Gaza flotilla probe: IDF used excessive force but naval blockade legal
The final findings of the UN commission that investigated the events last May do not call for Israel to apologize; Israeli official: Turkish-Israeli reconciliation talks deadlocked.
The UN committee investigating the events of last May's Gaza flotilla, headed by former Prime Minister of New Zealand Geoffrey Palmer, convened Wednesday in New York to conclude the report.
According to a political source in Jerusalem, the final findings of the Palmer Report show that the Israeli naval blockade on Gaza is legal and is in accordance with international law.
The report also sharply criticizes the Turkish government's behavior in its dealings with the committee. Palmer, an expert on international maritime law, added in the report that Israel’s Turkel commission that investigated the events was professional, independent and unbiased.
His findings on the Turkish committee were less favorable, with Palmer concluding that the Turkish investigation was politically influenced and its work was not professional or independent.
On Thursday, the Palmer Committee will present its findings to UN Secretary General Ban ki-Moon, yet it remains unclear if it will be made public. Turkey is pressuring the UN to delay that release of the investigation's findings, but the report is likely to be made public in the coming days.
The Palmer Committee also criticizes the IHH organization that organized the Gaza flotilla as well as its ties to the Turkish government, suggesting Turkey did not do enough to stop the flotilla.
Israel does not come out of the report unscathed, with the committee concluding that based on testimony given by passengers, the Israeli naval commandos used excessive force. Israel claimed the soldiers acted out of self defense, thereby justifying the use of force.
According to the final draft of the probe, Israel is not asked to apologize to Turkey, but the report does recommend it expresses regret over the casualties. The Palmer Report also doesn't ask Israel to pay compensation, but proposes Israel transfer money to a specially-created humanitarian fund.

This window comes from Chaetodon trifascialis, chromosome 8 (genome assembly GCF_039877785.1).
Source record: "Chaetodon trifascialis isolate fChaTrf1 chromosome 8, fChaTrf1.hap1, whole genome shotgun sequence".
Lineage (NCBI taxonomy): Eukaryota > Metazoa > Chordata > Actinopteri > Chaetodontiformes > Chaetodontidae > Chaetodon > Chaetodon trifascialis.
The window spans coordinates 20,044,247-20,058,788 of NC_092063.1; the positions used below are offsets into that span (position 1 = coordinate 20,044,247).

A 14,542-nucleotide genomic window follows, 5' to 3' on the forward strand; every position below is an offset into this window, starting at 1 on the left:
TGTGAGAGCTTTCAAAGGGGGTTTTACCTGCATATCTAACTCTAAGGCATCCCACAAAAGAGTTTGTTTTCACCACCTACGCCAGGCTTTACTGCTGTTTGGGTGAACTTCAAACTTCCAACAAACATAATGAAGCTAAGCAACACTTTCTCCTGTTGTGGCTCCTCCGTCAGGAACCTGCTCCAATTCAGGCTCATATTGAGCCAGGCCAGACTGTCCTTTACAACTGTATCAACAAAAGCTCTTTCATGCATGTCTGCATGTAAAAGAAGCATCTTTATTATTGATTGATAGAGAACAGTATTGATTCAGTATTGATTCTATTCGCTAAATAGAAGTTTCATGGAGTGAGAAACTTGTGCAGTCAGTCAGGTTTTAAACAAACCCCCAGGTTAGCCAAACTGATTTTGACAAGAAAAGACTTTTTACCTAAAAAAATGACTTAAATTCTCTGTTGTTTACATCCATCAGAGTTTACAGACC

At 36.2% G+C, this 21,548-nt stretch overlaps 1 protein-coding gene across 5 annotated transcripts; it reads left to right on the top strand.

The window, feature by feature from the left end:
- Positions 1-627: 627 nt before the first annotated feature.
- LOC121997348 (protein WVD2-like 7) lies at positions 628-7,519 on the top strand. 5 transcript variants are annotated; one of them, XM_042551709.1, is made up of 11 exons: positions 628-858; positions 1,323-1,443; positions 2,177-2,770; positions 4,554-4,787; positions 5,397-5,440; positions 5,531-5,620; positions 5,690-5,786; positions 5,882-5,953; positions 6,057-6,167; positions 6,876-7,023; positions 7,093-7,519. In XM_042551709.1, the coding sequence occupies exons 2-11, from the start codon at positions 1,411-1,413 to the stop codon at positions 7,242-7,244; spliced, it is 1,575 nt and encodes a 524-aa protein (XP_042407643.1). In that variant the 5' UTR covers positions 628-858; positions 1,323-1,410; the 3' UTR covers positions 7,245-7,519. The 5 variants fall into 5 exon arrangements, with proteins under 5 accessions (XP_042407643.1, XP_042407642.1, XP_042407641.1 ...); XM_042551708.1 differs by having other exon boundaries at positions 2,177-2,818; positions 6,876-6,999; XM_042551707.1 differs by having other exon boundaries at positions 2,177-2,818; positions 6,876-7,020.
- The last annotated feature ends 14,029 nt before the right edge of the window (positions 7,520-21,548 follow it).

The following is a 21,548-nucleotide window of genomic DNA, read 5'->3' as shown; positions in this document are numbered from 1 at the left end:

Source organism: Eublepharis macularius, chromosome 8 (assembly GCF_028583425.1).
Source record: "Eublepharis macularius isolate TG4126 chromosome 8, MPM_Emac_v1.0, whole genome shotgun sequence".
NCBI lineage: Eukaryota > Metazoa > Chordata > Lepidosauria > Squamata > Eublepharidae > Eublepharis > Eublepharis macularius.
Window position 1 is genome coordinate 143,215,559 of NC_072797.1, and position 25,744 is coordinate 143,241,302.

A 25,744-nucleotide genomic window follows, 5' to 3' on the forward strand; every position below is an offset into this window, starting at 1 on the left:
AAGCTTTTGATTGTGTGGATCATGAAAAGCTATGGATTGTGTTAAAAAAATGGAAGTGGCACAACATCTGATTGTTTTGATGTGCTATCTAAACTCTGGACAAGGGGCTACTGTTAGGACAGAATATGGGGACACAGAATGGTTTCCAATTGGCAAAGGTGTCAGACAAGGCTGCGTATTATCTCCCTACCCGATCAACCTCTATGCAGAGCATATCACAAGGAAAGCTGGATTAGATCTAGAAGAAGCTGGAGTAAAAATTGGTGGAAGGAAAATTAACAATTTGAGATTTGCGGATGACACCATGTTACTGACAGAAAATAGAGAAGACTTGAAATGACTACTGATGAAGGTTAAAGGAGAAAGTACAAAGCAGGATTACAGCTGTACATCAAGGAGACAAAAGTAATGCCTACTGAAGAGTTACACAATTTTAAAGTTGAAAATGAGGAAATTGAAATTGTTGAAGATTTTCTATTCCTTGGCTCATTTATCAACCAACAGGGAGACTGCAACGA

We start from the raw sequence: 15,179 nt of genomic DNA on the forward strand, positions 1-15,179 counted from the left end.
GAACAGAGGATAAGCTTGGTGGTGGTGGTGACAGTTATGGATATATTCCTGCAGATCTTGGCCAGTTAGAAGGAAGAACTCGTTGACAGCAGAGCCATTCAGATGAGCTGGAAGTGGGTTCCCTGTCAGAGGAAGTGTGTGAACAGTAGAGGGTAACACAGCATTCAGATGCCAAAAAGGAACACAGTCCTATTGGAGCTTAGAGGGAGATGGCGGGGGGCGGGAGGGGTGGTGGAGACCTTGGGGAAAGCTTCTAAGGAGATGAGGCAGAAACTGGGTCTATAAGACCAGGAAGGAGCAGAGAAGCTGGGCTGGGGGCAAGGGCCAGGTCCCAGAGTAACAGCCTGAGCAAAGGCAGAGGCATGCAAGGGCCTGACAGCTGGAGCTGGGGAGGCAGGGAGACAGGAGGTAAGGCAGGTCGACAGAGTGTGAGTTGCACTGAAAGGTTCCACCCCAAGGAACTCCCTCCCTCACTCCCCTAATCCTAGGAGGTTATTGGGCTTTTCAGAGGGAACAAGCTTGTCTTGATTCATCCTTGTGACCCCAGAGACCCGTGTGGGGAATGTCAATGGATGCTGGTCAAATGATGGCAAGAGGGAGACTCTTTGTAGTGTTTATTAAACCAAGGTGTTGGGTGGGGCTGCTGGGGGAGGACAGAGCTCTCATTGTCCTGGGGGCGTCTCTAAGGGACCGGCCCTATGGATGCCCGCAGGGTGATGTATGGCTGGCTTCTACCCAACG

Palmer says that although international law permits the interception of ships outside territorial waters, Israel should have taken control of the flotilla when the ships were closer to the limit of the naval blockade – 20 miles off the coast. Israel responded by saying that its interception of the flotilla so far from the coast was due to military and tactical considerations, following the organizers' refusal to stop.
Meanwhile, the efforts to mend relations between Israel and Turkey have reached a deadlock yet again, said a senior political source in Jerusalem on Wednesday. According to the source, talks between Vice Prime Minister Moshe Ya’alon and Turkish senior officials Wednesday in New York ended without conclusive results, and each side remains unrelenting in its stance.
"There is no agreement and no breakthrough on the horizon," said the source. "Everything still depends on the (Turkish demand for an Israeli) apology. The report will be released soon and a compromise seems very unlikely."
Turkish Prime Minister Recep Tayyip Erdogan has ordered the Turkish negotiation team not to back down from the demand for an official aplogy. Ya'alon told Turkish Foreign Ministry Undersecretary Feridun Sinirlioglu that Israel will not apologize, but is willing to express sorrow for the flotilla's tragic results.
Over the past two weeks there have been three rounds of negotiations between Ya'alon and Sinirlioglu - two of them took place in Europe and one in New York. They all ended in deadlock.